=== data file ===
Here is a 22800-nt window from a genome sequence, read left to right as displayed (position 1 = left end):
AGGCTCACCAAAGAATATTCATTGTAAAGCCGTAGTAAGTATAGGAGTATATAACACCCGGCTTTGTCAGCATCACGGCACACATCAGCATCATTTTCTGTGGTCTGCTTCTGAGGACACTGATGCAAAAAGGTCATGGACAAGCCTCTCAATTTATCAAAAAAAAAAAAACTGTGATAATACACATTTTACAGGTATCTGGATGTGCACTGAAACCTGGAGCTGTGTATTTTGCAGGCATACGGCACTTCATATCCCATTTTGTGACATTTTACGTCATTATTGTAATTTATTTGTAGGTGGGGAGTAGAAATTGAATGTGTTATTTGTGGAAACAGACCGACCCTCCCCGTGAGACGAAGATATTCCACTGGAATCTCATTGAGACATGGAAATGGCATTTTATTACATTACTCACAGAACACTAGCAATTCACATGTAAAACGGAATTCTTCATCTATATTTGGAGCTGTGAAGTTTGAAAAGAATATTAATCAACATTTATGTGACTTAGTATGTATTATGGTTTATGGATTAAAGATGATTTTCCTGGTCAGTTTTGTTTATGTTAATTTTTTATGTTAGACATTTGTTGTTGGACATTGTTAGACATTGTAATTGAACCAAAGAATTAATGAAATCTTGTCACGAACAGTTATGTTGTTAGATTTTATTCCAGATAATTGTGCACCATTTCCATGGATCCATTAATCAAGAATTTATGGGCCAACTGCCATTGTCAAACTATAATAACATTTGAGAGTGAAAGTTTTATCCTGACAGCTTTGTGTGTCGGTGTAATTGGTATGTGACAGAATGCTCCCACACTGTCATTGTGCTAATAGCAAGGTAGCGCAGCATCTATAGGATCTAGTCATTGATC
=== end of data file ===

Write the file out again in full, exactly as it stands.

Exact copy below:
Here is a 22800-nt window from a genome sequence, read left to right as displayed (position 1 = left end):
AGGCTCACCAAAGAATATTCATTGTAAAGCCGTAGTAAGTATAGGAGTATATAACACCCGGCTTTGTCAGCATCACGGCACACATCAGCATCATTTTCTGTGGTCTGCTTCTGAGGACACTGATGCAAAAAGGTCATGGACAAGCCTCTCAATTTATCAAAAAAAAAAAAACTGTGATAATACACATTTTACAGGTATCTGGATGTGCACTGAAACCTGGAGCTGTGTATTTTGCAGGCATACGGCACTTCATATCCCATTTTGTGACATTTTACGTCATTATTGTAATTTATTTGTAGGTGGGGAGTAGAAATTGAATGTGTTATTTGTGGAAACAGACCGACCCTCCCCGTGAGACGAAGATATTCCACTGGAATCTCATTGAGACATGGAAATGGCATTTTATTACATTACTCACAGAACACTAGCAATTCACATGTAAAACGGAATTCTTCATCTATATTTGGAGCTGTGAAGTTTGAAAAGAATATTAATCAACATTTATGTGACTTAGTATGTATTATGGTTTATGGATTAAAGATGATTTTCCTGGTCAGTTTTGTTTATGTTAATTTTTTATGTTAGACATTTGTTGTTGGACATTGTTAGACATTGTAATTGAACCAAAGAATTAATGAAATCTTGTCACGAACAGTTATGTTGTTAGATTTTATTCCAGATAATTGTGCACCATTTCCATGGATCCATTAATCAAGAATTTATGGGCCAACTGCCATTGTCAAACTATAATAACATTTGAGAGTGAAAGTTTTATCCTGACAGCTTTGTGTGTCGGTGTAATTGGTATGTGACAGAATGCTCCCACACTGTCATTGTGCTAATAGCAAGGTAGCGCAGCATCTATAGGATCTAGTCATTGATC